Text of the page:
One gram of the soil was dispersed in sterilized diluting water and plated onto a phenol glutamate agar medium, and the remaining solution was exposed to ultraviolet rays to detect the presence of the fluorescence. The agar plates were incubated in an incubator at 30 C. for about 20 hours and the number of colonies was determined. The average value of the density of the soil at each site, the presence of fluorescence and the average viable number of strain J1 are shown in Table 6.

The results show that the microorganisms and the liquid agent can be injected to a distance of about 200 cm by the use of the liquid agent injection apparatus using a gas-generating agent. Furthermore, the growth of the microorganisms on the plate assured that the microorganism is not inactivated by the high temperature and high pressure at the explosion. As the site in which the microorganism was detected showed a decreased density, it was assumed that the voids in the soil were increased and the oxygen which was necessary for the growth and metabolism of the diffused microorganism could be more easily supplied.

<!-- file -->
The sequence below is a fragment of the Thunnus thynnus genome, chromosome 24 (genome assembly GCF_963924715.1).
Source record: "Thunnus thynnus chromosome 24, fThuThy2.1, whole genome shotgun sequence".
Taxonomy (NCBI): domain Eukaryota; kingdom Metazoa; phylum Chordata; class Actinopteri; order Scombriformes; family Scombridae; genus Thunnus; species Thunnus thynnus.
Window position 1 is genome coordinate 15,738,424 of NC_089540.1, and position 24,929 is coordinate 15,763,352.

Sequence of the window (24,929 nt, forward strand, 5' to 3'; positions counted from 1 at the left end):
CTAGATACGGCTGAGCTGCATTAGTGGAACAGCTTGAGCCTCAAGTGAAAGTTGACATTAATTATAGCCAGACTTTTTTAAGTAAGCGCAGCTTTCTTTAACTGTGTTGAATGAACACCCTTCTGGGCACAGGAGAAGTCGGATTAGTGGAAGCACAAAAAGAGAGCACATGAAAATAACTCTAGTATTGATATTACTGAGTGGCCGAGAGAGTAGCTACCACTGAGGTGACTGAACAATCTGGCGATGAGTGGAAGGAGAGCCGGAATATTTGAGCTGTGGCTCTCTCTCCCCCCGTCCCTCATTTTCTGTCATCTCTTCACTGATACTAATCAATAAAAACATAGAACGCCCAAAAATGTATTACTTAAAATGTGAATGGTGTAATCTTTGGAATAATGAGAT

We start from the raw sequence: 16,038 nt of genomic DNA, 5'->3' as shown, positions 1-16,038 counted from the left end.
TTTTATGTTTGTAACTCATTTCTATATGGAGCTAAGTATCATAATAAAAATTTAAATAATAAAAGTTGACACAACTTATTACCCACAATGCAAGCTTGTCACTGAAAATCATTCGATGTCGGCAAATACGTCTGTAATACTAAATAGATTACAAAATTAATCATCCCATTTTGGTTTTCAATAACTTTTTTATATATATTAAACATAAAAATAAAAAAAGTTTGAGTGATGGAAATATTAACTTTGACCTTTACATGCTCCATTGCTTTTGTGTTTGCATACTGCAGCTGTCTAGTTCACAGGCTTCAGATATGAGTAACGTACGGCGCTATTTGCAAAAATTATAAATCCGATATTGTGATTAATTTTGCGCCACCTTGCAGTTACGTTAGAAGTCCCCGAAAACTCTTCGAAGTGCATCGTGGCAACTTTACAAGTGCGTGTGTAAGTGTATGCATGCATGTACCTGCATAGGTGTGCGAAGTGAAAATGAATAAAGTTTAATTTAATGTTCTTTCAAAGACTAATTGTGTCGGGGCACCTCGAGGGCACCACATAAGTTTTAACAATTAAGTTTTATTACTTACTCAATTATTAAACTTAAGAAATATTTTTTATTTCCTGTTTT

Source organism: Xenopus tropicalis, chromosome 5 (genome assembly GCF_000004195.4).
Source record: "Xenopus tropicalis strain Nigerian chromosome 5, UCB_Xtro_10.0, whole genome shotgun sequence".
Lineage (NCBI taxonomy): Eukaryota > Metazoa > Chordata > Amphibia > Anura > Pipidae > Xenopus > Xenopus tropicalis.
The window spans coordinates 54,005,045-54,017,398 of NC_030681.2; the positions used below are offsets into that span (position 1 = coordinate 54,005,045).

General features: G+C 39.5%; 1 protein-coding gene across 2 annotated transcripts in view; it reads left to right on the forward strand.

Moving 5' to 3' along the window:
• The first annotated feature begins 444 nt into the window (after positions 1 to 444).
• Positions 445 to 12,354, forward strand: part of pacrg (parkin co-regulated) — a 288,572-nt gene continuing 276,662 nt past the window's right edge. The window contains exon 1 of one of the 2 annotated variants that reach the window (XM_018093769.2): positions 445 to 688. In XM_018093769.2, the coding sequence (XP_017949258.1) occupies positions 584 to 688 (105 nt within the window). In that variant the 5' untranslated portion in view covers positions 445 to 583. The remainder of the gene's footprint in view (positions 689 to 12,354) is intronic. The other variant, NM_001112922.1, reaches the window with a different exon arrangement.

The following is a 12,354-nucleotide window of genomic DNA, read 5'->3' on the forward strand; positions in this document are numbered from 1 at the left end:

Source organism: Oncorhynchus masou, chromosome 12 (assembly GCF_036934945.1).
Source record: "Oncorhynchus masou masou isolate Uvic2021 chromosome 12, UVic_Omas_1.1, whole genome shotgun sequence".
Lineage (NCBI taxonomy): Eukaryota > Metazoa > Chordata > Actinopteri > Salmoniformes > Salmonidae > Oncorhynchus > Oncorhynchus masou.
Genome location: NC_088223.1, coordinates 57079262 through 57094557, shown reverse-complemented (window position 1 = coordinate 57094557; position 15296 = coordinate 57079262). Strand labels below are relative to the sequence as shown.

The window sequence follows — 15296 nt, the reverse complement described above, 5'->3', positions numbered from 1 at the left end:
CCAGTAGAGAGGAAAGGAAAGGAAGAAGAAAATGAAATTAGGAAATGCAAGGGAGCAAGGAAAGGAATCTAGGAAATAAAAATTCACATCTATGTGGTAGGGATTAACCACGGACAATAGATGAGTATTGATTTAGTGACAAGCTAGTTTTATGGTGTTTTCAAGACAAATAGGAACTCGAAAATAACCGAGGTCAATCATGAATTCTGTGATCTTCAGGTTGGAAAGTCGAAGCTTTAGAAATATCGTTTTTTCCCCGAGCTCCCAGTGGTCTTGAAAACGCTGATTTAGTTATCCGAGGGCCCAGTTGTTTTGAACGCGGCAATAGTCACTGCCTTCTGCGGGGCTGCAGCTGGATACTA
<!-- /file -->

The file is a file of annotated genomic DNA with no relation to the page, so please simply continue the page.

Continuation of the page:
TABLE 5______________________________________Phenol glutamate agar medium composition______________________________________ 10 M9 Inorganic Culture Medium                    20 mlSodium Glutamate          0.4 gPhenol                    20 μlH2 O                180 mlAgar                      2.4 g______________________________________
Comparative Example 4

A Manchette pipe similar to that used in Comparative Example 3 was driven into a model test soil (porosity of the fine sand was 0.30) similar to that used in Example 5 so that the nozzle reached a depth of 2.5 m from the surface, and 0.3 m3 of a liquid agent containing strain J1 and fluorescein of the same concentrations as that used in Example 6 was sent into the soil under pressure at 10 l/min.